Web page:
Parenting is a tough job. Sure, there are the snuggles and smiles and awkward hugs. But a lot of it is a slog. Even with two older ones home for the summer, I'm reminded how much it is just to have more bodies in the house. More hair in the sink. Extra pots to wash. And glasses and glasses and glasses on what seems to be every flat surface.
I do the obvious: assign chores, set rules about loading dishwashers, wiping down bathroom mirrors, and cleaning up after themselves. But there are still lots of times when having the kids home makes more work. It takes more time to make dinner for four than for two. The trash fills up faster. Clutter adds up. Even vacuuming takes longer.
That's Where "Thank You" Becomes Important.
Feeling unappreciated gnaws at the soul. When you go out shopping, cook up a meal, and put it on the table, you expect someone inhaling it like they've never eaten before to acknowledge that effort.
Those clothes that magically show up clean and folded in their drawers? It would be nice if someone noticed that they didn't just grow there.
The dry towels neatly hanging on the racks in the bathroom? Next to the useful boxes of tissues and the freshly replenished toilet paper? It wasn't elves.
All of the tasks of running a house take thought effort and time someone (you) almost definitely would rather have spent doing something other than doing it.
One of the reasons that many adults find time at work more rewarding than time at home is exactly that: at work their thoughtful effort is acknowledged. At least in the form of a paycheck. Often with thanks and praise.
That's where training comes in.
"What's The Magic Word?"
Everyone has had that phrase dangled in front of them. When a child makes a direct request without saying "please," we stop and feel annoyed. That's especially true when they sound demanding or, worse still, entitled. We instinctively know that we're resentful at being commanded to do something. And as parents, who are in a position of authority, we expect a request to be a request. "Please" acknowledges that we can reasonably refuse.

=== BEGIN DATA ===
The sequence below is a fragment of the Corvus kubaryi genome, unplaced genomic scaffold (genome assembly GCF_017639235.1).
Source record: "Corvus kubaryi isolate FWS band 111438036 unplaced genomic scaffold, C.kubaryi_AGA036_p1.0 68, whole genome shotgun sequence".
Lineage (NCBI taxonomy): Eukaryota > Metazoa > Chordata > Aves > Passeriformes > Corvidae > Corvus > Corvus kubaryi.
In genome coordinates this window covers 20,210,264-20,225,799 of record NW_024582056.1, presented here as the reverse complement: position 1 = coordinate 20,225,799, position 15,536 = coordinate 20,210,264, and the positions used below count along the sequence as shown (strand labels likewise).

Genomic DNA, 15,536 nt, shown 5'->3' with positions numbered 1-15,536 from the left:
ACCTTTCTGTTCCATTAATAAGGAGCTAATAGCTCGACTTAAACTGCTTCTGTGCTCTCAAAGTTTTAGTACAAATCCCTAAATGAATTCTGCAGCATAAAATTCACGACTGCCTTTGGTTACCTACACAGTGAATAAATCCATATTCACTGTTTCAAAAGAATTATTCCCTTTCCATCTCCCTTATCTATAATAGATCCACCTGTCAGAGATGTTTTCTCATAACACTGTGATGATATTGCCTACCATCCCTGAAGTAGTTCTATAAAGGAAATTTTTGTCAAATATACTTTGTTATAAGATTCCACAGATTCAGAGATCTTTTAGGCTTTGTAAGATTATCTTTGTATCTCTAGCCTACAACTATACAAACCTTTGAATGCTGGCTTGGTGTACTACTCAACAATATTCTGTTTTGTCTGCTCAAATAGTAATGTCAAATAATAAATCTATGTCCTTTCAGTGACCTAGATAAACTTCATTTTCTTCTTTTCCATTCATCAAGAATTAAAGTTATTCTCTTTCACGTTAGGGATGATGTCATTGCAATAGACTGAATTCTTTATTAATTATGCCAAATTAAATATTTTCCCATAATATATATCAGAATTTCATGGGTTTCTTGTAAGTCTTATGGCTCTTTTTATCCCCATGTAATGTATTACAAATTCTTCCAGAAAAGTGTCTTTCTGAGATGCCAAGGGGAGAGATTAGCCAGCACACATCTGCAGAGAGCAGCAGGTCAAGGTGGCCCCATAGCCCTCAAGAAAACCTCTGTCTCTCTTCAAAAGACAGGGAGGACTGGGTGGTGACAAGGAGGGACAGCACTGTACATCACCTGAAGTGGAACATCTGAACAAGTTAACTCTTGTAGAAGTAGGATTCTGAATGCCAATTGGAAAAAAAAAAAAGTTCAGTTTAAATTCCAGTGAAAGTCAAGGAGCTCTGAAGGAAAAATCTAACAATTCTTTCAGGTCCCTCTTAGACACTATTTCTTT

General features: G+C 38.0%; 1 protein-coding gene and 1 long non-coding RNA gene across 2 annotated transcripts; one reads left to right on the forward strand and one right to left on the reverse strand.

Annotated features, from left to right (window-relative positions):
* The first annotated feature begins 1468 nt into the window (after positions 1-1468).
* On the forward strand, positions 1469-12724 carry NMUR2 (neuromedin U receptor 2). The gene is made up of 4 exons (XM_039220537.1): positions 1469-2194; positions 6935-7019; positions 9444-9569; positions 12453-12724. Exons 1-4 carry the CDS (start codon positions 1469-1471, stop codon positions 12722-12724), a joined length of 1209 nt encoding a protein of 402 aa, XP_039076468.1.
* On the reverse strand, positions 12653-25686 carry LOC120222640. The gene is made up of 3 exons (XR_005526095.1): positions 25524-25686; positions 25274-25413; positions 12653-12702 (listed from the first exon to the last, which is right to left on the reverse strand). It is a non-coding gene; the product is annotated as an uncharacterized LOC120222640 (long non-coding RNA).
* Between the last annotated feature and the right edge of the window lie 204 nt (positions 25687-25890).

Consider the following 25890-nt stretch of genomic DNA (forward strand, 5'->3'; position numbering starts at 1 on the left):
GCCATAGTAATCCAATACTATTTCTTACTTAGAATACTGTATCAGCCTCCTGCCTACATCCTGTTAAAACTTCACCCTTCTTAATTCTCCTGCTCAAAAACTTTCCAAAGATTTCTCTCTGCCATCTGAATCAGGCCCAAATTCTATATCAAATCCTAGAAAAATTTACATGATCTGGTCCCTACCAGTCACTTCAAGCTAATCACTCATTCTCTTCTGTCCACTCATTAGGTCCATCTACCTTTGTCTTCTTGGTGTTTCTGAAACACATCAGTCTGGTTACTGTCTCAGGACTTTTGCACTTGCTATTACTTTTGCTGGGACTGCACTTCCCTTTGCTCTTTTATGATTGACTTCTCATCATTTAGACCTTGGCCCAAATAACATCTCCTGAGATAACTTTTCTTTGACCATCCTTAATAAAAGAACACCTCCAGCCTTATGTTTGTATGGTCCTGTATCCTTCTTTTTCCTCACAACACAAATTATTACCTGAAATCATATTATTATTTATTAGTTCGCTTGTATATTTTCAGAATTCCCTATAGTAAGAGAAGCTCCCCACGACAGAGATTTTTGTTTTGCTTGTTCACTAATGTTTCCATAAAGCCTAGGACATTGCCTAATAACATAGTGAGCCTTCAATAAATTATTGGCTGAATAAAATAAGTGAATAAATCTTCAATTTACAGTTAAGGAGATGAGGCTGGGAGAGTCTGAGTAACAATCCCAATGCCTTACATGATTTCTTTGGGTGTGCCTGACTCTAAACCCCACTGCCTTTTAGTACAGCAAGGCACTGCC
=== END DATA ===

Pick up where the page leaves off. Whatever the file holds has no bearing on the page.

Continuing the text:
That's important psychologically. We have autonomy. Our relationship - parent and child—is acknowledged. It's polite.
When we see a child demanding things of a parent without that "please," something feels wrong. Many people, seeing that, will feel free to prompt the child for the "please." And all parents would feel comfortable raising an eyebrow or verbally prompting until they get one.
Thank You Is Just As Important
We tend to be less immediate in our demand for thanks, but it's just as important. A thank you acknowledges the work and effort that was done. Effort—caregiving—is a gift, and one we expect to be acknowledged.
Not saying 'thank you' shows a lack of appreciation. This is a grating characteristic in a co-worker or a boss. It's worse when the person is someone you're supposed to have authority over.
Resentment Poisons Relationships.
That's why it's worth prompting your kid for a thank you. You can't ask someone to feel grateful. But you can prompt them to acknowledge a gift.
Most of the time kids do appreciate little things—handing them a bowl of cereal, driving them to the movies, handing them a stack of clean clothes. But they're paying attention to other things. They're distracted by their video game or arguing with their sister or sulking about the friend who didn't ask them over to play.
Calling attention to the fact that someone just did something for them does four things: all of which are good for them.
It Goes Both Ways
How to get kids to say thanks? Four simple steps:
Say "you're welcome'. "No problem" minimizes their endebtedness (fine). But "you're welcome" means you're happy to have done it.
Being acknowledged for the work you do makes it easier to put up with a lot of the drudgery of keeping together a houseful of kids. It's money in the bank.